23andMe is working on a potential new cancer therapy, an antibody referred to as 23ME-00610 (23ME’610), currently in a Phase 1/2a clinical trial. Results from the Phase 1 portion of the trial were reported recently at the annual American Association for Cancer Research (AACR) meeting in Orlando.
The class of drugs referred to as ‘Immune Checkpoint Inhibitors’ are designed to correct and reverse a tactic that some cancers deploy to allow them to grow and spread in the body. Some tumors are able to survive because they hijack what is referred to as an immune checkpoint, to prevent the immune system from recognizing and attacking cancer cells. Immune Checkpoint Inhibitors restore the function of key immune checkpoints, helping people with cancer to turn their immune cells back on, so the immune cells can recognize and kill the tumor cells.
23ME’610 is designed to do something similar, by binding to a receptor called CD200R1, which was identified as a promising anti-cancer target by 23andMe scientists studying the 23andMe database. CD200R1 is a cell surface receptor protein that is mostly expressed on human immune cells, specifically cancer-fighting T cells and myeloid cells. Tumor cells can express CD200, the only known binding partner for CD200R1, and use this regulatory protein to turn off the activity of T cells. A drug that blocks the ability of CD200 to bind to CD200R1 may activate T cells and enhance their ability to kill cancer cells.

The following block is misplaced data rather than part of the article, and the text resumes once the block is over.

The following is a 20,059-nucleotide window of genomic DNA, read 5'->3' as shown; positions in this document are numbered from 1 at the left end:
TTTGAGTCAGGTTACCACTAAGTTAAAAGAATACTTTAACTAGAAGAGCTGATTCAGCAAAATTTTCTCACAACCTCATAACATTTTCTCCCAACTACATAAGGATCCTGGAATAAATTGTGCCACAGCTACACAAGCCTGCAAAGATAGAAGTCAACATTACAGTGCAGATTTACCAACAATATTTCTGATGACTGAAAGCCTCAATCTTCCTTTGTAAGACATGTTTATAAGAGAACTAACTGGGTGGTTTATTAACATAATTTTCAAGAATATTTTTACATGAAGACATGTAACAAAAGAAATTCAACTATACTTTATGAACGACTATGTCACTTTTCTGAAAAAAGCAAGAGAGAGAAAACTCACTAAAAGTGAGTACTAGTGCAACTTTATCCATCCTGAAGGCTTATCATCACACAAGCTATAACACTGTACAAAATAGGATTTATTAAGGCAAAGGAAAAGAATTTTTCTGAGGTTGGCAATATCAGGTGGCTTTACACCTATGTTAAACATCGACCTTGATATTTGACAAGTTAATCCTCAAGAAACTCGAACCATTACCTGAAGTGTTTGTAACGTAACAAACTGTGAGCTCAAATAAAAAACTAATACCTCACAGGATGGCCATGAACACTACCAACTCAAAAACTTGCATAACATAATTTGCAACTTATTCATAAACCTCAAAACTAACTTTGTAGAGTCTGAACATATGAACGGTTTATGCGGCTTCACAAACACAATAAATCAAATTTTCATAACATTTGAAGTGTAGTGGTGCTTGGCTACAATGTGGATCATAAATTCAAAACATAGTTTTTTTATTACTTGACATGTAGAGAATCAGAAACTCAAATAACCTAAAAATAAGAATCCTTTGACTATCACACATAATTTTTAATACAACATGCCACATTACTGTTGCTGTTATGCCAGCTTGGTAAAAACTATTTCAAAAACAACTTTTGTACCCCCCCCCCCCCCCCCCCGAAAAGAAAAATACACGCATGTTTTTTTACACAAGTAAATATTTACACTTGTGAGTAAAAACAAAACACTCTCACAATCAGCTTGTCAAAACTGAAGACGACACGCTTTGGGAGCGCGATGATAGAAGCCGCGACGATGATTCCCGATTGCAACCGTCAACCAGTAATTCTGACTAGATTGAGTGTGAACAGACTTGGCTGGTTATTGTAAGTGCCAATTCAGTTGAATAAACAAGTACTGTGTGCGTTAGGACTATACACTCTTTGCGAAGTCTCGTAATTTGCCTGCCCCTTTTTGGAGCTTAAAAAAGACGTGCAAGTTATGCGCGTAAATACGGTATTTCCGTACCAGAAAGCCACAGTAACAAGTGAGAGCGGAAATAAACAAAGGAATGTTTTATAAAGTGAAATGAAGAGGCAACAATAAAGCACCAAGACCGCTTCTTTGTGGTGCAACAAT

The Phase 1 portion of the clinical trial evaluated the safety and tolerability of 23ME’610 in patients with advanced or metastatic solid tumors across a range of different doses. This Phase 1 portion also looked at whether 23ME-00610 bound to the intended target, CD200R1, on immune cells in the blood.
“We are pleased with the Phase 1 data,” said Jennifer Low, MD, Ph.D., Head of Therapeutics Development at 23andMe. “The Phase 2a portion of the study is now underway, and we look forward to further evaluation.”
In the Phase 1 portion of the study, 23ME’610 demonstrated an acceptable safety profile as well as other criteria including how it is metabolized and eliminated by the body. No dose limiting toxicities or serious side effects related to 23ME’610 were observed. The most commonly observed side effects were headache, fatigue, nausea and itching. More immune-related side effects, including hypothyroidism, rashes, fatigue, and chills were observed at higher doses of 23ME’610. The overall findings from Phase 1 support the progression of 23ME’610 to the next phase of clinical development.
In the Phase 2a portion of the trial, researchers are evaluating whether 23ME’610 can reduce tumor size and stop disease progression in patients with different cancer types, using a dose of 1400 mg, given intravenously every three weeks.
You can find additional details about our key results from the study presented at the AACR meeting here.
Learn more about 23andMe’s Therapeutics along with the work on 23ME’610 here.